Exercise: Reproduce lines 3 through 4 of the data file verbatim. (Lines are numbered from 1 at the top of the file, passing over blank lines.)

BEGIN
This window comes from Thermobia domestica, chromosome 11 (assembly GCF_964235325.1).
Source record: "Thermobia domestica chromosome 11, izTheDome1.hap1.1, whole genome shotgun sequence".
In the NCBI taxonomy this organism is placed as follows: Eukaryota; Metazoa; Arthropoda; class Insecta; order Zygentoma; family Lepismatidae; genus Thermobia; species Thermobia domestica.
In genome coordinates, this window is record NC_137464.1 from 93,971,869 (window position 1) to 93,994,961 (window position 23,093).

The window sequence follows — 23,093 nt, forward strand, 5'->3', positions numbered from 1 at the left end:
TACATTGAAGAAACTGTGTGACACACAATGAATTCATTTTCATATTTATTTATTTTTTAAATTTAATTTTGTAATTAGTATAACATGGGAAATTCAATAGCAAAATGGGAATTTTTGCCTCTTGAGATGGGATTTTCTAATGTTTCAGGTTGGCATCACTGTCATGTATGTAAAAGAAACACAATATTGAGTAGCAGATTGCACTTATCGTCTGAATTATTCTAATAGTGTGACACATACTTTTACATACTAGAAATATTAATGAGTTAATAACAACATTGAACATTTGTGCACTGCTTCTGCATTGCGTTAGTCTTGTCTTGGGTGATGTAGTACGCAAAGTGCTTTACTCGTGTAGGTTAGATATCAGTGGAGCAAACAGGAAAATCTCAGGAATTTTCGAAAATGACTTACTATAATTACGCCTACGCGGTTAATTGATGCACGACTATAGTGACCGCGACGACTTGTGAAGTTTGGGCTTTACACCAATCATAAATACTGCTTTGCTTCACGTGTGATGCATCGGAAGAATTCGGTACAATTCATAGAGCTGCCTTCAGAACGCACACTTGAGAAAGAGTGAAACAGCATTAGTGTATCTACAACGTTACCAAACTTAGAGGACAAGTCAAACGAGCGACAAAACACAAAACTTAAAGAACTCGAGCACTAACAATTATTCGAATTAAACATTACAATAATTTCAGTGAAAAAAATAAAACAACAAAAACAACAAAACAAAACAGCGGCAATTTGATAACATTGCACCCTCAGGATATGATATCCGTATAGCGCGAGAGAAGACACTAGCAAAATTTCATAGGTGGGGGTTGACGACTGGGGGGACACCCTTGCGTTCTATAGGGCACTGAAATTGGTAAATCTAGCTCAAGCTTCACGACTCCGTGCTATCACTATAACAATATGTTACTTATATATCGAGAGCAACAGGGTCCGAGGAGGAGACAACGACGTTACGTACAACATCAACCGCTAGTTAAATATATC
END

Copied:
In the NCBI taxonomy this organism is placed as follows: Eukaryota; Metazoa; Arthropoda; class Insecta; order Zygentoma; family Lepismatidae; genus Thermobia; species Thermobia domestica.
In genome coordinates, this window is record NC_137464.1 from 93,971,869 (window position 1) to 93,994,961 (window position 23,093).